The next pattern found in Allen’s Preaching Patterns is entitled Sermon Drawing from the Arts. Allen notes that preachers have drawn from the arts for illustrations of sermons often. However in this mode of preaching the art form is allowed to create a world that the people will participate in.


The community is invited into the art form which in some way is illustrative of the gospel message. The preacher would take the art form be it novel, short story, poem, play, movie, or song, and simply explain the art form. The preacher describes the art form slowly. The preacher gives information that is needed to interpret the art piece without making explicit connections or “applications” but simply to just explain it.

As the sermon progresses more and more of the connections between the text and the art form will become apparent, but it is important to recognize that the people will be experiencing the gospel through the art piece in a deep way.

I think that the key is to help the people experience the art piece and then slowly and gently help them experience the gospel through its connections to the piece.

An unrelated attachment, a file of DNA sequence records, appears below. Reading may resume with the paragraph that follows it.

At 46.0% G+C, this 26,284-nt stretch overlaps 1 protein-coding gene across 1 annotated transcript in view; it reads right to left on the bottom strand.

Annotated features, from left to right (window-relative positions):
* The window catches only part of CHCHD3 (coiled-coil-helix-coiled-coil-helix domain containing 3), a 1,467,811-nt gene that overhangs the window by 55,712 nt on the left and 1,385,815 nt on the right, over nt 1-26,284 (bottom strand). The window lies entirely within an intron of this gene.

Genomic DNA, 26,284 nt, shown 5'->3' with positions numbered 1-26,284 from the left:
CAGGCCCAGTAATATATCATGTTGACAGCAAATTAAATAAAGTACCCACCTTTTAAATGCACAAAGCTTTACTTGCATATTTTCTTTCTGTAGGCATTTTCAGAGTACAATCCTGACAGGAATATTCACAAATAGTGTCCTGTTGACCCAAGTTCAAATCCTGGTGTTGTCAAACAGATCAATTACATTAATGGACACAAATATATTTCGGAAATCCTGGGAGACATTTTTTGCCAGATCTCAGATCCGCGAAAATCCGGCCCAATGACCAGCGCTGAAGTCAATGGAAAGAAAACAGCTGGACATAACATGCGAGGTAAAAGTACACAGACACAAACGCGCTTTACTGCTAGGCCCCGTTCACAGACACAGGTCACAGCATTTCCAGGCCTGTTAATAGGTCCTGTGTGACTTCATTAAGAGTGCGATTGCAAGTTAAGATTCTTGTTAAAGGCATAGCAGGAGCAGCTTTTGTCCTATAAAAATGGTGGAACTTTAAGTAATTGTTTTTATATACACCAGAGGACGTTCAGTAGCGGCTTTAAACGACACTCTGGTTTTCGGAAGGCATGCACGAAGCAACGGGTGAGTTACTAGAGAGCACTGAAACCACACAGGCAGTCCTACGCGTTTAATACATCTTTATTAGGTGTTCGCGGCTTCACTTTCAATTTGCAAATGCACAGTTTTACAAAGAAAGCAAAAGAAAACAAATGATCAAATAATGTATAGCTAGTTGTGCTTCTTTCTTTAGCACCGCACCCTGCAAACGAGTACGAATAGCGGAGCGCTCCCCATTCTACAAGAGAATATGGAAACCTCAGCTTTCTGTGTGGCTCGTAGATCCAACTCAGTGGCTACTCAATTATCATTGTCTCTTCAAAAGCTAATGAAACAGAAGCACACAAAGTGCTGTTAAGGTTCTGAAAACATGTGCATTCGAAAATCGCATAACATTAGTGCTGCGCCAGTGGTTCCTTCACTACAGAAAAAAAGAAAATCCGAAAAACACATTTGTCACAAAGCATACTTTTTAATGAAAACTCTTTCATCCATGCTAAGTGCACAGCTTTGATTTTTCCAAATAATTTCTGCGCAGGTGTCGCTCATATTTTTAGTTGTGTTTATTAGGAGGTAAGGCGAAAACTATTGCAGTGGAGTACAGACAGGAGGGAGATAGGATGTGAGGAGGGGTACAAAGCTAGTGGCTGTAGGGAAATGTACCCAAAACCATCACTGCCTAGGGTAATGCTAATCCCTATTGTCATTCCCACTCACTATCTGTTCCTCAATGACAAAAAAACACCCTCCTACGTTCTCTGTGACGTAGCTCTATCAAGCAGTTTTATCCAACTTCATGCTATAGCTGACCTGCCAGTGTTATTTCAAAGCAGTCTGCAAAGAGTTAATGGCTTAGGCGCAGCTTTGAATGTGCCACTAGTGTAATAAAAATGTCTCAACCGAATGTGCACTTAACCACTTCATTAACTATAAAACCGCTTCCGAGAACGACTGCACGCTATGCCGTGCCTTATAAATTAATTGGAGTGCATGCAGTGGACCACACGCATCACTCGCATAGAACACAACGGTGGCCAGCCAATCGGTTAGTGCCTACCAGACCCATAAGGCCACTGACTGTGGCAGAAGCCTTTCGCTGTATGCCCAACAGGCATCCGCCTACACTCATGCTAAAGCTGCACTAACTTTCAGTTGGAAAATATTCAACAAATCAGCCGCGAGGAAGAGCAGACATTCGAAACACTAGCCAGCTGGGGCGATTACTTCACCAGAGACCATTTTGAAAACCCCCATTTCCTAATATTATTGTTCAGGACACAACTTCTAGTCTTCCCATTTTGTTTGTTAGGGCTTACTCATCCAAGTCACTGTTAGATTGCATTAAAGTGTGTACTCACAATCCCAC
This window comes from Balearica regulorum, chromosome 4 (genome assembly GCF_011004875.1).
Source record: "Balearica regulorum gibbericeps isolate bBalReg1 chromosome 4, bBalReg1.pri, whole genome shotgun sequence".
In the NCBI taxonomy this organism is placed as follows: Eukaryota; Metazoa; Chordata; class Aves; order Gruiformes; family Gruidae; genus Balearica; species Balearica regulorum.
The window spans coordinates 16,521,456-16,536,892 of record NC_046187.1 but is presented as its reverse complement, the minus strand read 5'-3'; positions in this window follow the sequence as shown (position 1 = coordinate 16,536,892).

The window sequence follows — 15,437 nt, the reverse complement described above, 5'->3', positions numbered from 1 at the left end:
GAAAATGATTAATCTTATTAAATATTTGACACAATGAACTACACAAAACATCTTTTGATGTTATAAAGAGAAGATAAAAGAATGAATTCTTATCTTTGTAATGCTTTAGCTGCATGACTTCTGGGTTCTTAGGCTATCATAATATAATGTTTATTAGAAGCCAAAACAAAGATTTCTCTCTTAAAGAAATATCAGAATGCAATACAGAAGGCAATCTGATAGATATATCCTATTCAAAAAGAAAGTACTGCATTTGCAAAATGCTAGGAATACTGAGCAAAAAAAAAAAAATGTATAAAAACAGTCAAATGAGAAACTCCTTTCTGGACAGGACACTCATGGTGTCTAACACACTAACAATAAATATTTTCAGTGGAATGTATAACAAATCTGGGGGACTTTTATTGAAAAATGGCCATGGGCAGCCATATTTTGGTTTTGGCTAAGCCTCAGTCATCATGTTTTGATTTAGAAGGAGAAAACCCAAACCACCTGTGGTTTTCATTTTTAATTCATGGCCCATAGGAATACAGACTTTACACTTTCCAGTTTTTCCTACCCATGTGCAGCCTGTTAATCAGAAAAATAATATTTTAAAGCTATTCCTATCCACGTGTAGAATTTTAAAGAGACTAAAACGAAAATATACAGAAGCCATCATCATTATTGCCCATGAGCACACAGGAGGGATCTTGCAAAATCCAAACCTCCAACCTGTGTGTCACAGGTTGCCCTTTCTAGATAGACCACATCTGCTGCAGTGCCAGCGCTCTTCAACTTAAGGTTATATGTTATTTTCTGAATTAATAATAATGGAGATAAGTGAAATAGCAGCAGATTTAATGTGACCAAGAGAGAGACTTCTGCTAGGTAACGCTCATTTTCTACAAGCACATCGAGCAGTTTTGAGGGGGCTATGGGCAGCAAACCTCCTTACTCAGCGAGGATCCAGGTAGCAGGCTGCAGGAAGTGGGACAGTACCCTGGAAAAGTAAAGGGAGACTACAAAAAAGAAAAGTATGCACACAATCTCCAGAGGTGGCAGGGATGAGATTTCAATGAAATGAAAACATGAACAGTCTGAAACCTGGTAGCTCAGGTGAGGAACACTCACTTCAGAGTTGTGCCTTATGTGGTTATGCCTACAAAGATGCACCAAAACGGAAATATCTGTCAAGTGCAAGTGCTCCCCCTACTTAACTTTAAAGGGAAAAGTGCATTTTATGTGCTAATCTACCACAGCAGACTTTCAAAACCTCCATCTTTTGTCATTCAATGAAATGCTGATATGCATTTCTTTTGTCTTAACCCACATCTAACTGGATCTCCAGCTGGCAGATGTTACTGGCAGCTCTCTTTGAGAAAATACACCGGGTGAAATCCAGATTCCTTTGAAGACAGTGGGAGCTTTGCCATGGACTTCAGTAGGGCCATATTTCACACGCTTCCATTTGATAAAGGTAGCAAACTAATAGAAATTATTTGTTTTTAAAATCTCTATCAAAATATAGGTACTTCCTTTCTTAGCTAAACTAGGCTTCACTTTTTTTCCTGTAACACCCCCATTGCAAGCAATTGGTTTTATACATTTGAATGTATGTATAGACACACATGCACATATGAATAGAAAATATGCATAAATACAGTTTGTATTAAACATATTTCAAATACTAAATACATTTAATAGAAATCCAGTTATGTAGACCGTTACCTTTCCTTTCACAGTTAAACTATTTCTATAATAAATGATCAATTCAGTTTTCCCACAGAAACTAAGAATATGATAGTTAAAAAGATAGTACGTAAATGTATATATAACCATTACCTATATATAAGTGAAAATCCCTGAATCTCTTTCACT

The chapter describes a particularly powerful way to do this. Allen notes that a preacher can describe the art piece and then at the end of the sermon simply read the text and the connections would become clear.


I have not really heard someone do exactly what Allen notes, but I have heard preachers describe a movie and in the description make certain connections to the text. However, this is to bring “lessons” out of each section of the art piece rather than to look at the art piece as a whole. This is not in line with Allen’s picture in that Allen’s chapter wants the art form as a whole to become a world that people will enter in to experience the gospel.

This certainly can become powerful when done right, but I think that one must be highly skilled to pull this off. In addition, I think that most of us preachers would have to at least “tip the scales” towards the congregation understanding the connections by possibly using Biblical language in the description of the art piece or simply making “descriptions” that are highly “directed” towards understanding in light of the Gospel.

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